It’s no secret the Denver Post has become increasingly liberal in recent years, and their recent coverage of Colorado’s anti-B.D.S. law is no exception.

The Post’s report on the state’s Public Employees’ Retirement Association divesting from Ben & Jerry’s parent company Unilever argued that Colorado’s 2016 anti-B.D.S. law was intended to punish those opposed to Israel’s “occupation of Palestine:”

israel palestine

The 2016 law in question directs PERA to divest from any company refusing to do business with Israel.

Ben & Jerry’s, a subsidiary of British conglomerate Unilever, announced last summer they were boycotting selling ice cream disputed territories that Israel acquired in the 1967 war.

To comply with the law Colorado’s PERA board voted unanimously earlier this March to begin the process of divesting from $42 million of Unilever holdings.

Post reporter Alex Burness’s reference to Palestine is rather stunning because neither the U.S. nor mainstream media outlets recognize Palestine as a formal sovereign entity.

Longstanding American policy going back decades under Democrat and Republican administrations dictates that Palestine refers to conditions on the ground prior to the creation of the state of Israel in 1948, and that any creation of a Palestine would have to result through direct negotiations with Israel.

An Associated Press reporter was fired last year for making a virtually identical claim about Israel’s supposed “occupation” of Palestine on social media:

“ ‘Objectivity’ feels fickle when the basic terms we use to report news implicitly stake a claim,” she wrote. “Using ‘israel’ but never ‘palestine,’ or ‘war’ but not ‘siege and occupation’ are political choices — yet media make those exact choices all the time without being flagged as biased.”

The reporter, Emily Wilder, was terminated under the AP’s social media policy which states “AP employees must refrain from declaring their views on contentious public issues in any public forum and must not take part in organized action in support of causes or movements.”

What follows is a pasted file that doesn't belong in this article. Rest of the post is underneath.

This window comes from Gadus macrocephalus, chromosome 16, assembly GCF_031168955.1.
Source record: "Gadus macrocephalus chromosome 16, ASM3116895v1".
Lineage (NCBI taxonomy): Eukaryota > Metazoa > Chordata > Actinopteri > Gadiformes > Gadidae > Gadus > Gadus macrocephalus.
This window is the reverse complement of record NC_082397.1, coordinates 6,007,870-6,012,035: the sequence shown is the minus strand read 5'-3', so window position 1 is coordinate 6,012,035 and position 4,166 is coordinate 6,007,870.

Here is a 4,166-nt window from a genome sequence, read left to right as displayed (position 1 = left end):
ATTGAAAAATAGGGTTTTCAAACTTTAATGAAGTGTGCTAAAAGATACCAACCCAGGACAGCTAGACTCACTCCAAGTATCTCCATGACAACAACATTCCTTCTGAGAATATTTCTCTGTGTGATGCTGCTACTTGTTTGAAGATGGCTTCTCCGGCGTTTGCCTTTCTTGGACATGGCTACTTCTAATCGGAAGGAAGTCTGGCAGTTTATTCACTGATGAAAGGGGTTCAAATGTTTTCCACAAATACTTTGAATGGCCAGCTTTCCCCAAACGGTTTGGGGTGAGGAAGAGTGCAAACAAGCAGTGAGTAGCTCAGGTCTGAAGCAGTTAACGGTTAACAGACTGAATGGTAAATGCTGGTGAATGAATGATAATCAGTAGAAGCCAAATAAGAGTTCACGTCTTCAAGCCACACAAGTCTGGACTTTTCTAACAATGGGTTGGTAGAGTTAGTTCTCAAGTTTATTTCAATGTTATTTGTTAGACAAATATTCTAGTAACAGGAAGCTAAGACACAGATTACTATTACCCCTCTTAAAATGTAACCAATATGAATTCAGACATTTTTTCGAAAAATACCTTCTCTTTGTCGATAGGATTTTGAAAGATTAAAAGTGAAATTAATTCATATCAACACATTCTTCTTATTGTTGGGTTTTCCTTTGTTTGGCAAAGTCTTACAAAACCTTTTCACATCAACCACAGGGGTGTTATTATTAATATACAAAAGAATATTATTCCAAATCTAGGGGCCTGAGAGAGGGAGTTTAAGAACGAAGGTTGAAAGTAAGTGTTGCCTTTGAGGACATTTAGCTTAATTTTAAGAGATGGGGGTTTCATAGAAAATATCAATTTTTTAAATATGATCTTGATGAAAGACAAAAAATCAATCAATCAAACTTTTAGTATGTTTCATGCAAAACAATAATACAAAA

It is unclear whether the Denver Post has a similar policy on the books, but what Burness wrote and his editors printed goes well beyond political commentary on social media.

Colorado’s largest newspaper literally accused Israel of occupying a nonexistent state in the lede of a story.

It’s difficult to overstate how brazenly biased it is for any journalist to reference Palestine in relation to these disputed territories, let alone with regards to Ben & Jerry’s and their potentially illegal boycott of Israel.

Unilaterally declaring the existence of Palestine is tantamount to arguing the parties involved need not diplomatically resolve their conflict, giving terrorist organizations like Hamas political cover to continue their campaign of violence and terror against Israeli civilians.

Palestinian officials like PA President Mahmoud Abbas also use the supposed existence of a Palestinian state as grounds to threaten Israel.

In a speech last year to the UN General Assembly, Abbas demanded Israel withdraw to the pre-1967 borders or face unspecified repercussions.

“While Palestinian leaders sometimes give lip-service to the idea of a two-state solution, they convey a very different message in word and deed,” the Jewish Virtual Library wrote describing maps that depict Palestine.

“They also communicate what many believe to be their true goal – a single state of Palestine replacing Israel – through imagery such as this map that appeared on the Palestinian Authority web site.”

Israeli Prime Minister Naftali Bennett, who is seen by some as friendlier to America’s political left than his predecessor, opposes the creation of a Palestinian state.

Last year, the Biden administration was forced to walk back a reference to Palestine by a State Department spokesperson, while MSNBC apologized after the network displayed maps inaccurately depicting Palestine in 2015.

Similarly, the New York Times published an inaccurate map depicting Palestine last year, which the paper later later dismissed as “art” that was not intended to depict “literal, factual” history.

Burness’s foray into anti-Israel activism isn’t completely shocking, considering his history at the Colorado Independent, a now near-defunct liberal site where he also inaccurately suggested that Palestine exists as a sovereign state.